Monday, 25 June 2007
Q. Why are Tesco seen as Green?
See my post a few weeks ago with the list of companies and brands seen as environmentally friendly. It goes:
1. Body Shop
3. Whole Earth
4. The Co-op
6. Marks & Spencer
7. Rachel's organic
8. Green & Black
9. Linda McCartney
The exact question was about those 'trying their best to be environmentally friendly' and I think what we are seeing here is a list which mixes those being green in principle, and those which are doing green reforms. The stuff about packaging, supermarket plastic bags & so on, plus all the signs in store are clearly getting through.
But why is Tesco top of the reformers, ahead of M&S? Maybe because it is also doing things like this.
rsa/tesco carbon control site for schools
Here's a summary by the web site developers, atticmedia.
"The site, aimed at 7 -14 year olds, will give users an the opportunity to calculate their emissions (as individuals or schools/classes) and compare the footprints over a period of time. As well as calculating emissions, the site asks users to submit ideas that will help to lower carbon emissions. These ideas are viewable from the site and will be judged by those who have registered as well as by a celebrity "green" panel. Winners stand to win a green make over for their school as well as renewable energy products."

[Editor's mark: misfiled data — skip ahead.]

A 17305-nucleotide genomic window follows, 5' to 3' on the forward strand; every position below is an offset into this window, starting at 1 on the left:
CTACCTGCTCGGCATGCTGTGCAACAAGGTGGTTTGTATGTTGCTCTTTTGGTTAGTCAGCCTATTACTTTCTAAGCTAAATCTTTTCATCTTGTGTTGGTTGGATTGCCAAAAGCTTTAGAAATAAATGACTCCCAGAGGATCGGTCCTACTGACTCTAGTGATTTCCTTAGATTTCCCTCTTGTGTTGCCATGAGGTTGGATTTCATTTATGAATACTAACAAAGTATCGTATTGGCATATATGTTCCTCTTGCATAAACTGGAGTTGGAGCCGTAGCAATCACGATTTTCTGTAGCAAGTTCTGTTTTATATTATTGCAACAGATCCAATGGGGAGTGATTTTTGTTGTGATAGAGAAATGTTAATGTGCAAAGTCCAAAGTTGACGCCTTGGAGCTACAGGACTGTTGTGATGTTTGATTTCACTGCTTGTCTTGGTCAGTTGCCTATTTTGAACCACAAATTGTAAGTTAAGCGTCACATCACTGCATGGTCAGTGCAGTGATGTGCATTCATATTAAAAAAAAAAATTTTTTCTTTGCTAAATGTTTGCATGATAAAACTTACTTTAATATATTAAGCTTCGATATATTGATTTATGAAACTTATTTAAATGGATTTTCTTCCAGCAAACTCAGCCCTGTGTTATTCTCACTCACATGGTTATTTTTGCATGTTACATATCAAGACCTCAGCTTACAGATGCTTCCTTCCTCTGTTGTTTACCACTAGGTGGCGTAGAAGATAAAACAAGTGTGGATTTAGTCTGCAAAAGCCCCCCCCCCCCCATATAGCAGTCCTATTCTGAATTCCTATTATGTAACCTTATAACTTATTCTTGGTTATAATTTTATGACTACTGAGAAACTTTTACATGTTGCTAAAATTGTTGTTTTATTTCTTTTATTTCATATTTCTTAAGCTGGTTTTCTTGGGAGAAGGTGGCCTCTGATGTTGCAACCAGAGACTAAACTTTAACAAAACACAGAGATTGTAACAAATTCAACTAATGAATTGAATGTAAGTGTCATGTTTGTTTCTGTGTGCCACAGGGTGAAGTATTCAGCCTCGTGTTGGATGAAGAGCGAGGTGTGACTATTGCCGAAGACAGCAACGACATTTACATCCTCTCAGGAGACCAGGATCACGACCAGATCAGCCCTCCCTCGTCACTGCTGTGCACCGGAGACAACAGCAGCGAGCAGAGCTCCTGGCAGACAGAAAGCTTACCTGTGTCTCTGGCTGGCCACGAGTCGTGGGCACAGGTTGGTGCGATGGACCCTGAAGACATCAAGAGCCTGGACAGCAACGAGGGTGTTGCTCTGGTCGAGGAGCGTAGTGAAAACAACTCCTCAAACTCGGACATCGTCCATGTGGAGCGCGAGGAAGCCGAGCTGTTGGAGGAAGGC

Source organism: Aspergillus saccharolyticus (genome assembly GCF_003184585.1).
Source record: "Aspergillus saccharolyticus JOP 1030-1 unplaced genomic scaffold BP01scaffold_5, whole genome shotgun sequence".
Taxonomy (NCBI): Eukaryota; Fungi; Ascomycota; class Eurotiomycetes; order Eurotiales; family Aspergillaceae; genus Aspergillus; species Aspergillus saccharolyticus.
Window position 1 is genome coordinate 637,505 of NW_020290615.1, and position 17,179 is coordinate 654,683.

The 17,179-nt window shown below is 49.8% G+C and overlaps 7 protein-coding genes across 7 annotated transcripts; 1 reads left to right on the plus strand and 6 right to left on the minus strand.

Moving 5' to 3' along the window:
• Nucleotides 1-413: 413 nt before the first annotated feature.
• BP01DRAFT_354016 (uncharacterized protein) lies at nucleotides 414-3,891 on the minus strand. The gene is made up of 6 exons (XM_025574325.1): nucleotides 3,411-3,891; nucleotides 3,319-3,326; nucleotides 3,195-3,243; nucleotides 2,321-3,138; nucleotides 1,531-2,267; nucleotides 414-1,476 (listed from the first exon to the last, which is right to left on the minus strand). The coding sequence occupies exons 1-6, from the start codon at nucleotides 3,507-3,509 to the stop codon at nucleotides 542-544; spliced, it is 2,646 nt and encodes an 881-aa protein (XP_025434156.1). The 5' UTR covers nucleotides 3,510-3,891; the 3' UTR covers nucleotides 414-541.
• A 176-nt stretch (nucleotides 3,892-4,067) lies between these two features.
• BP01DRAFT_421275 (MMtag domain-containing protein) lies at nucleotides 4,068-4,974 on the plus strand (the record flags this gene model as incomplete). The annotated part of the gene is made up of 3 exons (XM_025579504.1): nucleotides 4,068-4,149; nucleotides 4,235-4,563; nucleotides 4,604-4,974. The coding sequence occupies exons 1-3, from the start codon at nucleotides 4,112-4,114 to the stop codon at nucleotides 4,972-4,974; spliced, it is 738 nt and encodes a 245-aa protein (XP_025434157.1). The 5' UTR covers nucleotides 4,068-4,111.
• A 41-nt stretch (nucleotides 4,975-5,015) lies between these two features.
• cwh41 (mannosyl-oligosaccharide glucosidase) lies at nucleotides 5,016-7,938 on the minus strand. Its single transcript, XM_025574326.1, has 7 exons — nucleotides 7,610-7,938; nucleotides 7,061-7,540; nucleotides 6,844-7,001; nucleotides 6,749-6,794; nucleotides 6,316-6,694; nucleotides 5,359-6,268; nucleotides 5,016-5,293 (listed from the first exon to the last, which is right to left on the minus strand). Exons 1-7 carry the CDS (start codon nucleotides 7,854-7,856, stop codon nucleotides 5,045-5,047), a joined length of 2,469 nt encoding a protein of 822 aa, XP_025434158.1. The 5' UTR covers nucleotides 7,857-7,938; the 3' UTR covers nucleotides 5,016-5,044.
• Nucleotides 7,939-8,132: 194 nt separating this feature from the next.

It wouldnt make news at ten in the same way as M&S 'PlanA' but it might well make Newsround, Blue Peter & so on. And running schemes from the grassroots up (like their classic 'computers for schools') is better in many ways anyway.
Perhaps some who work with retailers can give a view on what drove those rankings. The size of their customer base would have something to do with it too I suspect. But I also wanted to highlight this small but perfectly formed schools scheme. If you look at the history of brands like Body Shop through their activist years, two segments were key - mums of young children and teenagers. There's more to follow at some point on women and green marketing too btw.